The US government made a similar offer to the US-backed government of Hamid Karzai in Afghanistan in its proposal called a Bilateral Security Agreement (BSA). Under this agreement, the US government offered to withdraw most of its 47,000 troops by the end of 2014, and keep “only” 8-10,000 US Special Forces there until 2025 – allegedly to train the Afghanistan soldiers; and US Special Forces would agree to end night raids on homes (now numbering roughly one dozen each night) at the end of 2014. However, before the US government will maintain its military forces in Afghanistan (or anywhere else), the US government demanded that the Afghanistan government agree to grant these US troops and personnel immunity from prosecution under Afghanistan’s laws for the crimes they commit on Afghanistan soil. As US Secretary of State John Kerry put it, “what the United States sought was the same arrangement it had with every county in the world where its troops are stationed, including Japan and Germany.” (“Talks Clear Path for US-Afghan Deal on Troops,” The New York Times, October 13, 2013) The US government has troops in nearly 150 countries, according to US Department of Defense Data as of September 30, 2011.
Until late November 2013, however, Karzai had refused to grant this immunity, almost certainly for the same reason that the al-Maliki government in Iraq refused: because of pressure from the Afghanistan population sick of the death and destruction the US military occupation forces have wrought with impunity until now.
The US government insisted that this BSA had to be signed by December 31, 2013, but Karzai resisted. The US increased the pressure on Karzai. Like Mafia bosses, visiting high-level US government officials like Secretary of State Department John Kerry and National Security Advisor Susan Rice only had to point to Iraq and warn of similar “deadly escalation of violence” in Afghanistan should the Karzai government refuse to capitulate and US military forces leave Afghanistan. What this would mean could not have been more obvious: During that same days that Kerry and Rice were holding private talks with Karzai, car bombs planted in public places killed dozens of Iraqis.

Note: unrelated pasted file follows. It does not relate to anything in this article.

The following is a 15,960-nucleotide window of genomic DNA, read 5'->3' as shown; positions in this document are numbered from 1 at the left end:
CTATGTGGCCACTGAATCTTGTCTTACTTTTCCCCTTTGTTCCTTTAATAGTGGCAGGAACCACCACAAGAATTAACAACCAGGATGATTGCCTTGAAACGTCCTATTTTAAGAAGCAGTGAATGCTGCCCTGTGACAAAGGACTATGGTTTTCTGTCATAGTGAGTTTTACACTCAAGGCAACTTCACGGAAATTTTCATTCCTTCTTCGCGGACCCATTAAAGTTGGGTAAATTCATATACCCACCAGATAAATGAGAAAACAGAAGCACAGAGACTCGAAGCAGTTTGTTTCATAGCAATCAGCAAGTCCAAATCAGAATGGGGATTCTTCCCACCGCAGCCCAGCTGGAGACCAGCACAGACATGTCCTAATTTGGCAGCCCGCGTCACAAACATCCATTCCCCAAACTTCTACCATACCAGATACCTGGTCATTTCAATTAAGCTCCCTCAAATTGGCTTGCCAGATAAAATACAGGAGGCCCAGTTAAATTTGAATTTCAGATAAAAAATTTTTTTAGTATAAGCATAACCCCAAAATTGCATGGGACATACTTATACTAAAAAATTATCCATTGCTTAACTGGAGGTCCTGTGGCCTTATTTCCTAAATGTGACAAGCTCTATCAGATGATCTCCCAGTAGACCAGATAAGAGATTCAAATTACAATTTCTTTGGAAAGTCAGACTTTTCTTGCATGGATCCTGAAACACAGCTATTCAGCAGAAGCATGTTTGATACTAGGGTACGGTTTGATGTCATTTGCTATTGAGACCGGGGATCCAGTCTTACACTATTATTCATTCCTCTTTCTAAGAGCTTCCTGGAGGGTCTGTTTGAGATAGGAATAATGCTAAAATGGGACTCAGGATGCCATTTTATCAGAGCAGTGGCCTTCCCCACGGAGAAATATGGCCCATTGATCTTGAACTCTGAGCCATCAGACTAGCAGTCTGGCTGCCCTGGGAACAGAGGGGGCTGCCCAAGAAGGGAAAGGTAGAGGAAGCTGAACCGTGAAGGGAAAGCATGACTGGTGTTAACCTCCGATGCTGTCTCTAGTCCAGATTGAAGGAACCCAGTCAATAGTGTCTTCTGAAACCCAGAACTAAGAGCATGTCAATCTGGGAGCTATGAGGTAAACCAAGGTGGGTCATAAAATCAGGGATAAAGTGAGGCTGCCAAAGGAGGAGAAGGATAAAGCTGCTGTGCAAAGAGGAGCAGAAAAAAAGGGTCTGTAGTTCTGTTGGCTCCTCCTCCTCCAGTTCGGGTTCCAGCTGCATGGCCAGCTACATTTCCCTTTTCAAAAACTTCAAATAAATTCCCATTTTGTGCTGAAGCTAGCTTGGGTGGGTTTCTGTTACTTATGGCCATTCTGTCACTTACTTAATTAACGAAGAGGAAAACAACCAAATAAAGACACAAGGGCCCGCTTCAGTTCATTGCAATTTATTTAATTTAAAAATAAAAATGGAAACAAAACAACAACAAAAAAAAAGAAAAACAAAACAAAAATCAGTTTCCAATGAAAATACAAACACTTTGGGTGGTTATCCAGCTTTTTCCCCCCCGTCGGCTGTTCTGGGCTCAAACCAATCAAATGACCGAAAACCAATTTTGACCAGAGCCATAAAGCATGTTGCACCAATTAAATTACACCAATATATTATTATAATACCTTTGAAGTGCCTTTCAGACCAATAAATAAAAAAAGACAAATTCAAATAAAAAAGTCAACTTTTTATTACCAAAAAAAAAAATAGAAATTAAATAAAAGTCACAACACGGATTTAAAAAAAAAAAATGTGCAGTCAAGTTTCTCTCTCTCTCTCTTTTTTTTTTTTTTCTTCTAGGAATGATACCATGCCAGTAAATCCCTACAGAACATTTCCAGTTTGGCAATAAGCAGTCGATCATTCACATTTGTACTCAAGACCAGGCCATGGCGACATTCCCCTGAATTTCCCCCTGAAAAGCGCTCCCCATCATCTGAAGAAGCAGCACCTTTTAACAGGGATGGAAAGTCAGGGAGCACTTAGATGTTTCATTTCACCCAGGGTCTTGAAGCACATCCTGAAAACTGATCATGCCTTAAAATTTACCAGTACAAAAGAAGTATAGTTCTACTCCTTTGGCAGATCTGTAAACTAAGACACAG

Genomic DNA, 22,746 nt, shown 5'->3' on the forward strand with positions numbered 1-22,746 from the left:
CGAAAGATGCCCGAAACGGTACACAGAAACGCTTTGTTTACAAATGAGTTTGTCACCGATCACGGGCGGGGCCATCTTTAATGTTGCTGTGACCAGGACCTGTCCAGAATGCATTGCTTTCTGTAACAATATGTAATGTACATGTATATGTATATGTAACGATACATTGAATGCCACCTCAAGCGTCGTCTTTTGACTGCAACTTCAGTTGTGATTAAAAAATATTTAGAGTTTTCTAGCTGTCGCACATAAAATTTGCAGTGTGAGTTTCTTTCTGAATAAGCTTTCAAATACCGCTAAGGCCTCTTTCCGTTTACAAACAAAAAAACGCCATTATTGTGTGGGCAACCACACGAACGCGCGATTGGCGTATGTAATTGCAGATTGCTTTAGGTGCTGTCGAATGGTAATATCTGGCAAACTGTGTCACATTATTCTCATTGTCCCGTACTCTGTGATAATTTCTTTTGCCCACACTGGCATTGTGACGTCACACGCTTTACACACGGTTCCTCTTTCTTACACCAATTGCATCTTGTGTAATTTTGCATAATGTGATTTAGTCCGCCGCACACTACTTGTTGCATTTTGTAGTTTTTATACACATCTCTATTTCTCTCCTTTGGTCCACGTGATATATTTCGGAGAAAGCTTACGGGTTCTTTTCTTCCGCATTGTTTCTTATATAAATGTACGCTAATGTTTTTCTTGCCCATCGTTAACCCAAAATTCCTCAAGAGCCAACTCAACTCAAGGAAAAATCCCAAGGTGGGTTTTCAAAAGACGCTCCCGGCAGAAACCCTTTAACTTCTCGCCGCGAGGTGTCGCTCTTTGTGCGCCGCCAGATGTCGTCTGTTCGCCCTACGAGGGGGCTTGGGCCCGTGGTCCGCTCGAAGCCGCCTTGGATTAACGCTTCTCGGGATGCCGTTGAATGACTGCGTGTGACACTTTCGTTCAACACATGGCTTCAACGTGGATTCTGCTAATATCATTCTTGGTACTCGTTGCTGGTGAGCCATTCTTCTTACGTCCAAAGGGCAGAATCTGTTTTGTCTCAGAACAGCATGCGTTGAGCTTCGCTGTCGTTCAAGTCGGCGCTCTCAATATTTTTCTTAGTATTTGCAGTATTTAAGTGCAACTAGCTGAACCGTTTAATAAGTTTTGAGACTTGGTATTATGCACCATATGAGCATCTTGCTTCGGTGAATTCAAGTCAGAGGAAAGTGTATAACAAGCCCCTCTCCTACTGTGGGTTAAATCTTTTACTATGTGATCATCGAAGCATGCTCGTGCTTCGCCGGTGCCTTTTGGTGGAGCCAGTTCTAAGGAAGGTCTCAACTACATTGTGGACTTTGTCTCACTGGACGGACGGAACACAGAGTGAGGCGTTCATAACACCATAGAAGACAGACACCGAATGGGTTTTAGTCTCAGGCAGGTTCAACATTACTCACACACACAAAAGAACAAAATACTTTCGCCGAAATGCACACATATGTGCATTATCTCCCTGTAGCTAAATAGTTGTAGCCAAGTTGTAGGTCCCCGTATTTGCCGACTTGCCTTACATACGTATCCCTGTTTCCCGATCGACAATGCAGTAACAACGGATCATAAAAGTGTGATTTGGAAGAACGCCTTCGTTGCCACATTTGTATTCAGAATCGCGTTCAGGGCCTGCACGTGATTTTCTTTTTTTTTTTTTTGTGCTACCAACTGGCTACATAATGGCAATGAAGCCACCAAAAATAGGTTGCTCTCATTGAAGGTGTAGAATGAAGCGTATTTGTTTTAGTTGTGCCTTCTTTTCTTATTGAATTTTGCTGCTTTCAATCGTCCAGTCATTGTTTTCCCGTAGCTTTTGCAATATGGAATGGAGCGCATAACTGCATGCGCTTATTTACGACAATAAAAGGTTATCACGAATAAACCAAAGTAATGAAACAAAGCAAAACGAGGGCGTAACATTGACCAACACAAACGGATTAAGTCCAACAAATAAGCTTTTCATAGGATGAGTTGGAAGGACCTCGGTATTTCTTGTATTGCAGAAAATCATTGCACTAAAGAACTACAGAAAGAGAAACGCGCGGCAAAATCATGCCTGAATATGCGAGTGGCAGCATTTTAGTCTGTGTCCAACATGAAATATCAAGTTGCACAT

Under such pressure, Karzai finally agreed to sign the BSA by late November 2013. However, days after the US government indicated the deal was clinched, Karzai changed his mind. OnNovember 21, in Kabul at the opening of a much-anticipated assembly of his hand-picked loya jirga where the BSA’s approval was expected to be rubber stamped, Karzai announced that not only was he NOT going to sign the BSA,but that he was making new demands of the US before he would agree to the arrangement. His retreat from signing the BSA was so abrupt and shocking to US officials that they couldn’t believe their ears and “hastened to find a reliable translation of what he said,” assuming that what they were hearing could not be accurate. (“Karzai Insists US Forces Killed Civilians in a Raid,” The NY Times, November 23, 2013.)